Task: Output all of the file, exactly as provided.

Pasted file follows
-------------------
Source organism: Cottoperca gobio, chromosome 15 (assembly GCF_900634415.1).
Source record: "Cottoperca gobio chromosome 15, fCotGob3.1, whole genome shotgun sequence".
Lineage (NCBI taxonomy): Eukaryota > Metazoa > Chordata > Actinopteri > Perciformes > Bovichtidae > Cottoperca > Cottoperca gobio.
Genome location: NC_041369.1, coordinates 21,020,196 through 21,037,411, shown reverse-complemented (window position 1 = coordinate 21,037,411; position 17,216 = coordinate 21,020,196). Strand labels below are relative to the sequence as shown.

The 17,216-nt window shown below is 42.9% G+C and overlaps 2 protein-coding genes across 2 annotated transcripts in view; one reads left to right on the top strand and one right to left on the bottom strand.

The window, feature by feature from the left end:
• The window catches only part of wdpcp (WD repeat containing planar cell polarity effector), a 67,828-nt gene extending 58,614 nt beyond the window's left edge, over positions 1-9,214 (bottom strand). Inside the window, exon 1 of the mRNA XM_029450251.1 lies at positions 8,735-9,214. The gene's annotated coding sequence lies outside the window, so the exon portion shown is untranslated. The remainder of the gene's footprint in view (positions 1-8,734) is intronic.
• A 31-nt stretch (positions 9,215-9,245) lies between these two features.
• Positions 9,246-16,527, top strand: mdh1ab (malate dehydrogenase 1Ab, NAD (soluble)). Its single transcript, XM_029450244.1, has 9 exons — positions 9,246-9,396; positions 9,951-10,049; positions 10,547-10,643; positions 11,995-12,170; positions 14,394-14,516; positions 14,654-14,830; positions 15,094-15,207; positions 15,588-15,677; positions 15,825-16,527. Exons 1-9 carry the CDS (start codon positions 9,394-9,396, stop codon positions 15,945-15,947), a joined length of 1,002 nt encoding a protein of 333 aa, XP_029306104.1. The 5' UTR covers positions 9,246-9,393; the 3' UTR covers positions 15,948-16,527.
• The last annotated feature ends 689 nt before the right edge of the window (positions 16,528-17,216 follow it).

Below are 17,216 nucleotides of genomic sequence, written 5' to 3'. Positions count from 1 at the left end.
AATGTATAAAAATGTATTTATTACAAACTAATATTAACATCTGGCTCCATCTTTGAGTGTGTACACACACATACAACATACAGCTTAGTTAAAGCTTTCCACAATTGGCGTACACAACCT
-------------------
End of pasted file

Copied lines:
Source organism: Cottoperca gobio, chromosome 15 (assembly GCF_900634415.1).
Source record: "Cottoperca gobio chromosome 15, fCotGob3.1, whole genome shotgun sequence".
Lineage (NCBI taxonomy): Eukaryota > Metazoa > Chordata > Actinopteri > Perciformes > Bovichtidae > Cottoperca > Cottoperca gobio.
Genome location: NC_041369.1, coordinates 21,020,196 through 21,037,411, shown reverse-complemented (window position 1 = coordinate 21,037,411; position 17,216 = coordinate 21,020,196). Strand labels below are relative to the sequence as shown.

The 17,216-nt window shown below is 42.9% G+C and overlaps 2 protein-coding genes across 2 annotated transcripts in view; one reads left to right on the top strand and one right to left on the bottom strand.

The window, feature by feature from the left end:
• The window catches only part of wdpcp (WD repeat containing planar cell polarity effector), a 67,828-nt gene extending 58,614 nt beyond the window's left edge, over positions 1-9,214 (bottom strand). Inside the window, exon 1 of the mRNA XM_029450251.1 lies at positions 8,735-9,214. The gene's annotated coding sequence lies outside the window, so the exon portion shown is untranslated. The remainder of the gene's footprint in view (positions 1-8,734) is intronic.
• A 31-nt stretch (positions 9,215-9,245) lies between these two features.
• Positions 9,246-16,527, top strand: mdh1ab (malate dehydrogenase 1Ab, NAD (soluble)). Its single transcript, XM_029450244.1, has 9 exons — positions 9,246-9,396; positions 9,951-10,049; positions 10,547-10,643; positions 11,995-12,170; positions 14,394-14,516; positions 14,654-14,830; positions 15,094-15,207; positions 15,588-15,677; positions 15,825-16,527. Exons 1-9 carry the CDS (start codon positions 9,394-9,396, stop codon positions 15,945-15,947), a joined length of 1,002 nt encoding a protein of 333 aa, XP_029306104.1. The 5' UTR covers positions 9,246-9,393; the 3' UTR covers positions 15,948-16,527.
• The last annotated feature ends 689 nt before the right edge of the window (positions 16,528-17,216 follow it).

Below are 17,216 nucleotides of genomic sequence, written 5' to 3'. Positions count from 1 at the left end.
AATGTATAAAAATGTATTTATTACAAACTAATATTAACATCTGGCTCCATCTTTGAGTGTGTACACACACATACAACATACAGCTTAGTTAAAGCTTTCCACAATTGGCGTACACAACCT